3 Ways to Ignite the Imagination

The Parable of the Cars

by A. Ferguson

There were once two brothers who lived in Glasgow, who both managed to get jobs in Edinburgh. This was not a problem, since they both held full UK drivers’ licences, which they had acquired at about the same time and they both owned the same make and model of car. The eldest brother was wise. He set his alarm early in the morning and as soon as he was in his car, he turned on the ignition and drove to work in plenty of time.

The younger brother was foolish. He did not get ready for work until it suited him to do so, and when he finally did make it into his car, he sat there for a few minutes waiting for the ignition to turn itself on – which never happened. ‘Maybe it’ll come on tomorrow.’ he thought. ‘I’d better go back to bed in the meantime.’

He lost his job without ever setting a foot in Edinburgh.

* * *

A common mistake amateur writers make is to believe that they cannot write a story unless an idea – or inspiration – comes to them heralded by a chorus of angels. Like the foolish brother, they have all the necessary equipment (in the writer’s case, a brain with an imagination) but do not realise that to get any benefit from it, they need to make the effort to turn on the engine/imagination themselves.

Now, as we all know, turning on a car’s ignition doesn’t immediately take you where you want to go. It simply starts the engine, allowing for the possibility of motion. In the same way, igniting the imagination (to continue the metaphor) does not immediately give you a fully formed story. It just gives you the idea, allowing for the possibility of a story. Perhaps I’ll talk about turning your idea into a story next week, but this week, I want to focus on that all important first stage: going from having nothing to having something.

There are many different things you can do to spark the imagination, none of which involve sitting down and waiting for inspiration to strike. You can…

Read history, the news or even mythology. Just think for a moment about how long humanity has been around for and how many different things happen all over the world at any given time. Wars, disasters, weddings, funerals, births, deaths, financial meltdowns, lottery winners, crime, charity and a million other events besides. As if that were not enough, most societies throughout history come with a catalogue of myths, legends and fables that you can also delve into. If something from history grabs your interest, you could write it as a piece of historical fiction or you can simply borrow a very small element of it to inspire a whole new story. If you’re into character driven stories like me, and have the patience to do so, I would particularly recommend trying to find old letters, journals, newspaper clippings (particularly advertisements and letters from readers) and other primary sources to draw on because these give a much richer flavour of what kind of people lived in the time and place you’re reading about and what mattered to them.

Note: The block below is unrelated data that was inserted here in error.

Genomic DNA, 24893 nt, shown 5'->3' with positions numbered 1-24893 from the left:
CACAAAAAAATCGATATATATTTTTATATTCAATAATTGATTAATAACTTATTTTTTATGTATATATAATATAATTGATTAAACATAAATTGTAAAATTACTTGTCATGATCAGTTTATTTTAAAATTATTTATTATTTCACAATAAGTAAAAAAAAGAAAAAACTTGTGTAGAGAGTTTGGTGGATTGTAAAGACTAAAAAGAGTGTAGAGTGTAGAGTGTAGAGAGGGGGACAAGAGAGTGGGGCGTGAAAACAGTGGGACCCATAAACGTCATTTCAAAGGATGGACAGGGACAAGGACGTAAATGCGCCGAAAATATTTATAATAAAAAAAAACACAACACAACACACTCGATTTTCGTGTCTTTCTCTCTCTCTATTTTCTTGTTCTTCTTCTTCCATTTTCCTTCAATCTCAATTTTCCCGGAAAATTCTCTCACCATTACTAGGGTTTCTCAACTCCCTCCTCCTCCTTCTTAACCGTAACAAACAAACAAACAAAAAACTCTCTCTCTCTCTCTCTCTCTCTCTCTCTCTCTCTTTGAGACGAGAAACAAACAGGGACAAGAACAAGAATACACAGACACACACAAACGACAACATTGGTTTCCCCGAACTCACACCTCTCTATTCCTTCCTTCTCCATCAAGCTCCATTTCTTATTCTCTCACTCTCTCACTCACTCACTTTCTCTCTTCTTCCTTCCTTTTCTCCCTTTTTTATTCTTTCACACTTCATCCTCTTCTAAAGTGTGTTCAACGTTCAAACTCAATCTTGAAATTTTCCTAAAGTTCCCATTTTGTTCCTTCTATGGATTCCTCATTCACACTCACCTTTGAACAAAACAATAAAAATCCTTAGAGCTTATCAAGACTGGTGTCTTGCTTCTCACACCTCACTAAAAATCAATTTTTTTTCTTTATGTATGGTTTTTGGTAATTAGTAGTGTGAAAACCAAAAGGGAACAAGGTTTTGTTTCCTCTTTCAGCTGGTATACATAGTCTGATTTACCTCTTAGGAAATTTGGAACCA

Try using a resource especially designed to provoke creativity such as Oblique Strategies, Story Dice or even random title generators. If you ask the internet, you’ll quickly find that there are loads of tools out there like these, especially designed to help spark the imagination. Some are especially aimed at writers, some are not; some are very cryptic, some are very clear; some are very expensive, some are free. It can be trial and error finding the right tool(s) for you but they can be a wonderful resources to have when you find the right one for you. However, whether you’re the sort of person who likes cryptic prompts such as ‘change nothing and continue consistently’ (Oblique Strategies) or very precise ones such as ‘in 100 words or less, write a story that includes the following: a poet who always speaks in rhyme, a pill bottle, a luminous feather’ (Writer Unblocked) – or even pictures, like I used to inspire my 6 word stories, it is still ultimately down to you to come up with your own idea. See that you don’t fall into the trap of thinking any of these tools can tell you what to write. They cannot. Even very explicit prompts, such as the Writer Unblocked one I referred to, still leave it very much up to the writer to turn that prompt into a usable story idea.

‘Pantsting’, even if you’re more of a planner can also be a good place to start. If you’ve got nothing, then make up a person – any old person. You might even want to base him on a real person that you know well (though be very, very, very careful about doing this in your final story). Then just write and see where he takes you. Maybe he’s going to the chip shop but… is abducted by aliens. How does he escape? I dunno. Just make it up as you go along and edit nothing. It doesn’t matter if you hit a dead end or if you end up writing a really rubbish story, since this is simply the writer’s equivalent of doodling. What matters is that you keep making stuff up. Most of it will be chucked out but some of it might contain the golden nuggets of inspiration. I once ‘doodled’ a story about a guy who was in prison (in fact, he wasn’t even the main character of this particular ‘doodle’) and now, he’s the main antagonist of my novel and possibly one of the characters I’m the most proud of creating.

This is, of course, only a small selection of things you can try. No doubt if you ask the internet, you’ll find dozens more. Perhaps you even invented a few techniques yourself that you absolutely swear by. Do let us know about anything which works for you in the comments below!